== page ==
Is 7-Eleven trading in its Slurpees and nachos for pressed kale juices and quinoa salads? Not exactly, but it is considering adding such trendy, healthy items to its shelves. In a test market of 100 Los Angeles–area locations, customers will soon have the option to buy “nutritionally balanced” items such as wraps, salads, and fresh-squeezed juices, all endorsed by fitness guru Tony Horton of P90X fame.
The world’s largest convenience-store chain is just the latest in a line of restaurants and retailers now offering healthier—or slightly less terrible—food options. Several fast-food restaurants have added such items to their menus in recent years, and last fall McDonald’s announced that beginning in 2014, it would allow customers to substitute fruit or salad for French fries. The demand is there, and with health food turning into an increasingly profitable segment of the grocery and restaurant industries, places like 7-Eleven want to provide the supply. But industry observers say that when it comes to convenience foods, simply adding healthy options won’t make customers change their habits.
“Guilty pleasures still carry more weight for consumers,” R.J. Hottovy, an analyst with Morningstar, said earlier this year. “But the industry is in a secular decline, so it’s looking for new ways to drive traffic.”
But 7-Eleven executives say the decision to carry items such as black-bean vegetable wraps and cold-pressed juice is an answer to customers who have been requesting more fresh vegetables at the stores. Raja Doddala, senior director for innovation at the company, told USA Today that purchases of fresh vegetables have jumped 30 percent in the last year and that requests for veggies clog 7-Eleven’s social media and customer service phone lines. The chain also apparently sells more bananas than it does Snickers bars.
One nutritionist, however, while commending the company’s addition of healthier options, says she wishes 7-Eleven would stop selling the oversize sodas.
“That would truly show a commitment to public health,” says Lisa R. Young, author of The Portion Teller Plan.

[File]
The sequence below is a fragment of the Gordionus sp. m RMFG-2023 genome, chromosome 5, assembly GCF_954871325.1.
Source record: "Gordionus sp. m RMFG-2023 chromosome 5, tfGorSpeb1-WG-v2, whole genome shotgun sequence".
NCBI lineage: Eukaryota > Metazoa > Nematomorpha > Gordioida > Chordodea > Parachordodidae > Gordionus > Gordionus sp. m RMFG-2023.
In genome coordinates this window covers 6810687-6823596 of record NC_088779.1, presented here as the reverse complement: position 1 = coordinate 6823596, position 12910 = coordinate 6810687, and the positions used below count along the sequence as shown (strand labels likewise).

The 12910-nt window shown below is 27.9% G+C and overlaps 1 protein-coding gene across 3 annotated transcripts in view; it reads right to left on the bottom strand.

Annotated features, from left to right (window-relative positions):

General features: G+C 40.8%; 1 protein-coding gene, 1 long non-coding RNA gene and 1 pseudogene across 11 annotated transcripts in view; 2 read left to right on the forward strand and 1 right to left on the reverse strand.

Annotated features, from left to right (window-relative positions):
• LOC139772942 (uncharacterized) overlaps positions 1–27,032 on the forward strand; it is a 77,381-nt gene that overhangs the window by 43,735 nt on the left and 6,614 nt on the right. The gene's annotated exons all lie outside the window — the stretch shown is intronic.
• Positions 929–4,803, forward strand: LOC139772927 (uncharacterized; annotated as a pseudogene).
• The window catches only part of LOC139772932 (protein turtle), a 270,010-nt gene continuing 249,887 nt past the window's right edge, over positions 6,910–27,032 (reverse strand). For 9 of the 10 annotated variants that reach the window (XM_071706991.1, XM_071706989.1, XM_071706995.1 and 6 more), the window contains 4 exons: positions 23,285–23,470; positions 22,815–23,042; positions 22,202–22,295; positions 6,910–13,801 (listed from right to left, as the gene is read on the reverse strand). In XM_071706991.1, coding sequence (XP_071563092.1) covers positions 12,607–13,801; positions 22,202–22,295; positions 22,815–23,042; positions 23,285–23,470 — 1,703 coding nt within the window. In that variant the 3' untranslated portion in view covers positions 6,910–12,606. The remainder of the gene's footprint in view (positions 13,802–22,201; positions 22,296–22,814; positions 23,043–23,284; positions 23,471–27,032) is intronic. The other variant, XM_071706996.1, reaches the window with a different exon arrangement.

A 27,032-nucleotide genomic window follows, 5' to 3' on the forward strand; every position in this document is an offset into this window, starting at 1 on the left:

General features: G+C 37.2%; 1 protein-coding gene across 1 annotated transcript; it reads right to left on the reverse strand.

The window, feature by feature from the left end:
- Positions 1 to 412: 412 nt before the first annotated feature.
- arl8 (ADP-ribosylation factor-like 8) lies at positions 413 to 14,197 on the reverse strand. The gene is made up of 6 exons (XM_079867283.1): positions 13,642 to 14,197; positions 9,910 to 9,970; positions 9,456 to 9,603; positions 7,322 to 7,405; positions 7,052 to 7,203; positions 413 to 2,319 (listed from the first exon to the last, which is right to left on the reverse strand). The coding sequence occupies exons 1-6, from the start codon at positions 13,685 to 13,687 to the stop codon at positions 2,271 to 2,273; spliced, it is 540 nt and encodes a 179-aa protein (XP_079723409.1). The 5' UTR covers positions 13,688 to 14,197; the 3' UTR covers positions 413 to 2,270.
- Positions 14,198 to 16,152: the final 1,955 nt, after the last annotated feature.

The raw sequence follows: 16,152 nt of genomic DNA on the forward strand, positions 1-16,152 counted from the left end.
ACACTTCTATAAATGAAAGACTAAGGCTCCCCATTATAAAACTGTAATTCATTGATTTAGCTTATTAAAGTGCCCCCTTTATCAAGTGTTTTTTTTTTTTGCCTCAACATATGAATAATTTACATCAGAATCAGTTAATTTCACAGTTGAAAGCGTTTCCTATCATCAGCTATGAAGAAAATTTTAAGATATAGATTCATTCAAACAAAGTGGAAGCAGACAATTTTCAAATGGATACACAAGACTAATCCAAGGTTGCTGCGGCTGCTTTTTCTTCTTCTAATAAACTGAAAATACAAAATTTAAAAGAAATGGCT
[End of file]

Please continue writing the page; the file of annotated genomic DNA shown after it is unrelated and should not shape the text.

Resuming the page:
With 7-Eleven just the type of food retailer charged with clogging neighborhoods lacking access to traditional grocery stores with excessive amounts of junk, overhauling the convenience stores’ offerings with fresh fruits and vegetables could be a boon to residents of food deserts. But don’t get too excited. Just changing what’s on the shelf isn’t going to be enough, says Alex Ortega of the UCLA School of Public Health, though he too lauds the company’s effort to improve its healthy options.
“Without the basics, which is raising community awareness of healthy eating and what’s available and the marketing of the foods inside the store, the foods might not sell—especially in a convenience store,” says Ortega, who directs a program that converts corner stores into hubs of healthy food. “People generally don’t want to spend a lot of money on food [at a convenience store]. They’re usually going in for cigarettes or beer or lottery tickets.”
Healthy items may bring in customers responding to the perception that a retailer is better for them, even if they’re still buying industrial-size slushies. If stores don’t make such changes, their customers may go elsewhere, even to buy junk food.
“It’s not just that there are likely to be significant business rewards for becoming associated with healthier food. It’s that there may well be significant negative consequences for food outlets that aren’t responding to health trends,” wrote David H. Freedman in an article for the National Association for Convenience & Fuel Retailing. “Those companies that take the lead in offering convenient, affordable, tasty food products that are also healthy, on the other hand, are certain to get a boost from it.”
That reality is likely to benefit 7-Eleven and its healthier options in SoCal, but don’t expect the chain to ditch the Ding-Dongs or sodas anytime soon.
“No one thinks of 7-Eleven as a health-food store,” Ortega says. “It’s still a convenience store.”